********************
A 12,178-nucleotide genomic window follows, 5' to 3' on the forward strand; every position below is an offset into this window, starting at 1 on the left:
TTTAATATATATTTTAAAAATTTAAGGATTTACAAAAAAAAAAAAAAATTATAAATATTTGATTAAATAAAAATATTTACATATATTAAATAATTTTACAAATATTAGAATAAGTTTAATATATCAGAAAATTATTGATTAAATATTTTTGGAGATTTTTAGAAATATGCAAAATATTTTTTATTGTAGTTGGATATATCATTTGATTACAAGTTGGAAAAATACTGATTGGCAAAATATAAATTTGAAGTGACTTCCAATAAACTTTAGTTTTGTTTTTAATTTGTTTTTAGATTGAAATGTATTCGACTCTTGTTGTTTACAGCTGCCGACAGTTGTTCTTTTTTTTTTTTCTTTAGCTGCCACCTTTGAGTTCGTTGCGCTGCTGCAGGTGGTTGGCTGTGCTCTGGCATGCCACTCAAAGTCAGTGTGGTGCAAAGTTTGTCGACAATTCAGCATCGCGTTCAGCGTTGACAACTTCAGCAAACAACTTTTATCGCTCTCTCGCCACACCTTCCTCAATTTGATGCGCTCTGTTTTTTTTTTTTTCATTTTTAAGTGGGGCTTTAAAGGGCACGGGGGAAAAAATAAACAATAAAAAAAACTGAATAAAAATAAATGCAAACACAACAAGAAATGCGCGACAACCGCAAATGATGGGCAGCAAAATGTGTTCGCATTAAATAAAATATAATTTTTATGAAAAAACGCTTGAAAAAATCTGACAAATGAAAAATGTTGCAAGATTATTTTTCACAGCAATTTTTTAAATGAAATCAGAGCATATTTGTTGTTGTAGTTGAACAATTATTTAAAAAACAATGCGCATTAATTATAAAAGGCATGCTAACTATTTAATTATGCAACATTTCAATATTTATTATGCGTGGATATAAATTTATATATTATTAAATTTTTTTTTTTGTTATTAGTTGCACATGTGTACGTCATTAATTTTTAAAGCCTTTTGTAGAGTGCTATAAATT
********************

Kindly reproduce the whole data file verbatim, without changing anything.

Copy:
A 12,178-nucleotide genomic window follows, 5' to 3' on the forward strand; every position below is an offset into this window, starting at 1 on the left:
TTTAATATATATTTTAAAAATTTAAGGATTTACAAAAAAAAAAAAAAATTATAAATATTTGATTAAATAAAAATATTTACATATATTAAATAATTTTACAAATATTAGAATAAGTTTAATATATCAGAAAATTATTGATTAAATATTTTTGGAGATTTTTAGAAATATGCAAAATATTTTTTATTGTAGTTGGATATATCATTTGATTACAAGTTGGAAAAATACTGATTGGCAAAATATAAATTTGAAGTGACTTCCAATAAACTTTAGTTTTGTTTTTAATTTGTTTTTAGATTGAAATGTATTCGACTCTTGTTGTTTACAGCTGCCGACAGTTGTTCTTTTTTTTTTTTCTTTAGCTGCCACCTTTGAGTTCGTTGCGCTGCTGCAGGTGGTTGGCTGTGCTCTGGCATGCCACTCAAAGTCAGTGTGGTGCAAAGTTTGTCGACAATTCAGCATCGCGTTCAGCGTTGACAACTTCAGCAAACAACTTTTATCGCTCTCTCGCCACACCTTCCTCAATTTGATGCGCTCTGTTTTTTTTTTTTTCATTTTTAAGTGGGGCTTTAAAGGGCACGGGGGAAAAAATAAACAATAAAAAAAACTGAATAAAAATAAATGCAAACACAACAAGAAATGCGCGACAACCGCAAATGATGGGCAGCAAAATGTGTTCGCATTAAATAAAATATAATTTTTATGAAAAAACGCTTGAAAAAATCTGACAAATGAAAAATGTTGCAAGATTATTTTTCACAGCAATTTTTTAAATGAAATCAGAGCATATTTGTTGTTGTAGTTGAACAATTATTTAAAAAACAATGCGCATTAATTATAAAAGGCATGCTAACTATTTAATTATGCAACATTTCAATATTTATTATGCGTGGATATAAATTTATATATTATTAAATTTTTTTTTTTGTTATTAGTTGCACATGTGTACGTCATTAATTTTTAAAGCCTTTTGTAGAGTGCTATAAATT